Hopkins returned to Union again in 2004. Union detectives tried talking to him, but that led nowhere. In December 2005, the Union police chief spoke to Hopkins “informally.” Afterward, he told Klein that he believed Hopkins had killed Jessica. However, he could not use Hopkins’s information because officers had not read him his Miranda Rights.
Whatever was said between Hopkins and the police chief is unknown.
The Joplin Globe reported in a 2008 story that “Union police did not formally question Hopkins until November 2006 when the Franklin County prosecutor had him extradited back from California on some warrants for passing bad checks in the Union area in the days leading up to Jessica’s disappearance and along their way to Indiana.”
Hopkins denied killing Jessica. He said that he last saw her at a Hollywood hotel with a Mexican man named ‘Capone.’ When police learned of the hotel’s address, they discovered it was a vacant lot.
Klein and the Union police believe that Hopkins killed Jessica, likely in California.
But Hopkins would take the secret of Jessica’s fate and the location of her body to the grave. On April 12, 2008, Hopkins, 35, shot and killed his second wife, Anna Hopkins, 30, before turning the gun on himself inside their home at 2125 S. Grand Ave. in Joplin. They had two young children, and Hopkins had three teenagers with his first wife. The couple had dropped off their young children at a babysitter’s home. The babysitter went to the couple’s home when the Hopkins failed to pick up their kids. When no one answered the door, she called the Joplin police, who found them both dead inside their home.
Police believe that someone else has vital information about Jessica’s disappearance and have made public appeals over the years. However, no one has come forward.
Jessica’s mother and stepfather relocated to Independence in 1998. Mary Klein passed away on Sept. 30, 2019, in Independence. She was 59 years old. Jessica’s brother, Jeremiah “Jerry” Kinsey, lives in Union with his family.
True Crime Diva’s Thoughts
I think Jessica left her friend’s house after speaking with her mother. She might have lied to Klein about staying longer at her friend’s house but had plans with Hopkins instead. Maybe she had a crush on him. He was older, and she had known him a long time. Plus, at 14, she was probably vulnerable.
I believe Jessica had every intention of returning home that day and only expected to hang with Hopkins for a short period.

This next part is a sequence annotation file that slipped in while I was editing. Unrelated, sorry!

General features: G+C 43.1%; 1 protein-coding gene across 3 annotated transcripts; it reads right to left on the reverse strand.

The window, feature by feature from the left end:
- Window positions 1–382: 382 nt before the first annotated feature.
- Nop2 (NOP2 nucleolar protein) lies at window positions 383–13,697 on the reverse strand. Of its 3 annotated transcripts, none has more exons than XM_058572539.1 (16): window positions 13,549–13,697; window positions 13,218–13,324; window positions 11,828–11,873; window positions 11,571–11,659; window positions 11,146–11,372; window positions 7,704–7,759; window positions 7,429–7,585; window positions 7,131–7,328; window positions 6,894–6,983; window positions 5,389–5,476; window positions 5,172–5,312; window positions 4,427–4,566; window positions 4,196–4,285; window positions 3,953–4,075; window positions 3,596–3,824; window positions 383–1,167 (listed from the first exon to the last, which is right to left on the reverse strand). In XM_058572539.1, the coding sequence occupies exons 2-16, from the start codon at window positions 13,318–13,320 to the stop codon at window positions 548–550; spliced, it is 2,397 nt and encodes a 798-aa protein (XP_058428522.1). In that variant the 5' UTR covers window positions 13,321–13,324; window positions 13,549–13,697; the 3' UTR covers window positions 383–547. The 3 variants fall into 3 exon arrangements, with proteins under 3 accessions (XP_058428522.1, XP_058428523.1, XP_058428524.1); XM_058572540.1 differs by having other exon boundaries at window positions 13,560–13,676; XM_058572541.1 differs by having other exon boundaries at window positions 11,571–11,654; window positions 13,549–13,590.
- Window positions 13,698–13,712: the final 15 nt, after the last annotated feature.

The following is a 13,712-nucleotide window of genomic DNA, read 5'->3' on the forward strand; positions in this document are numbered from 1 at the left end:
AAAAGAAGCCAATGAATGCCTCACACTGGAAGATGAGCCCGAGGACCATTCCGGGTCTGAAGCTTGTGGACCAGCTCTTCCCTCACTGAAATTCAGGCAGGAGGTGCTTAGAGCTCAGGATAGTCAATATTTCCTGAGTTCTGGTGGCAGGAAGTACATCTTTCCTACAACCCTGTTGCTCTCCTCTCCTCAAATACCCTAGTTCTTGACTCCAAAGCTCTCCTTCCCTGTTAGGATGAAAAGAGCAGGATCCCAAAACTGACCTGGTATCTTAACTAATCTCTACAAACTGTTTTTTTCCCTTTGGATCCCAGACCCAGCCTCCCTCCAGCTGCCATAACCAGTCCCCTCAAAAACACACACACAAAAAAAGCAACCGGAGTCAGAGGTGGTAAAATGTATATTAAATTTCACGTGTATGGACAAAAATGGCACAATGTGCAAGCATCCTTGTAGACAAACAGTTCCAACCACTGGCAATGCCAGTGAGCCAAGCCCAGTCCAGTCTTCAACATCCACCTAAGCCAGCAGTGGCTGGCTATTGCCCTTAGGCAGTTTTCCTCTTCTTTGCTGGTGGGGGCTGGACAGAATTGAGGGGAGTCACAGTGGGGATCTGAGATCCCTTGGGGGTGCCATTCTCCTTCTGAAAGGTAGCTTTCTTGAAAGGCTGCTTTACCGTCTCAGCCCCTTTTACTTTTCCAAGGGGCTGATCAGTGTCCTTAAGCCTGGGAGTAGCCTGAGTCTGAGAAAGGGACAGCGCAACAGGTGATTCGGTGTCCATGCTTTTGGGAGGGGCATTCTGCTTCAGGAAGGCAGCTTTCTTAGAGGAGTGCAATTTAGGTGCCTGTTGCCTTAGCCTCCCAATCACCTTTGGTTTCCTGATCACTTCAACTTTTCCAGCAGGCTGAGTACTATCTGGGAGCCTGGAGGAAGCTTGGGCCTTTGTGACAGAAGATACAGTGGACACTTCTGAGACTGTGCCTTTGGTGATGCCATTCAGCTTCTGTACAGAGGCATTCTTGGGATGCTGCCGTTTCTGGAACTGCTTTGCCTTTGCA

I don’t necessarily believe Hopkins killed Jessica at the Dollar Inn in Cloverdale, mainly because people had confirmed seeing a girl matching her description with him in California.
Hopkins might have assaulted her in the motel room, though, to force her to be compliant possibly, but I don’t necessarily believe Henderson’s story. One, he changed his story, and two, if he thought he heard loud banging that sounded like a body thrown against the wall, why didn’t he do more to make sure Jessica was safe?
Henderson or the motel staff did not find it unusual that a teenage girl was with Hopkins and checked into a room together? Maybe Hopkins told Henderson she was 18.
Why would Hopkins steal Henderson’s car when he knew Henderson had no way of getting back to Missouri? He might have initially planned to go to New York but changed his mind last minute, or something happened to change his mind. Because what was the point of driving to Indiana if he intended to go to California?
If he did kill Jessica in the motel room, I’d wager he disposed of her body between Cloverdale and Paris, TN. But, I think he forced her to go to California for whatever reason. I doubt it was another young girl at the yogurt shop.
Hopkins likely killed her there or sold her to someone. I mean, she was only 14, so how hard would it have been for him to sell her? He had to know people out there. Who was the black male who dumped the Cavalier? Or did he merely pay the man to do it?
I believe Jessica is dead, and Hopkins killed her. If she had stayed in California, she would have contacted her family at some point, and she never did.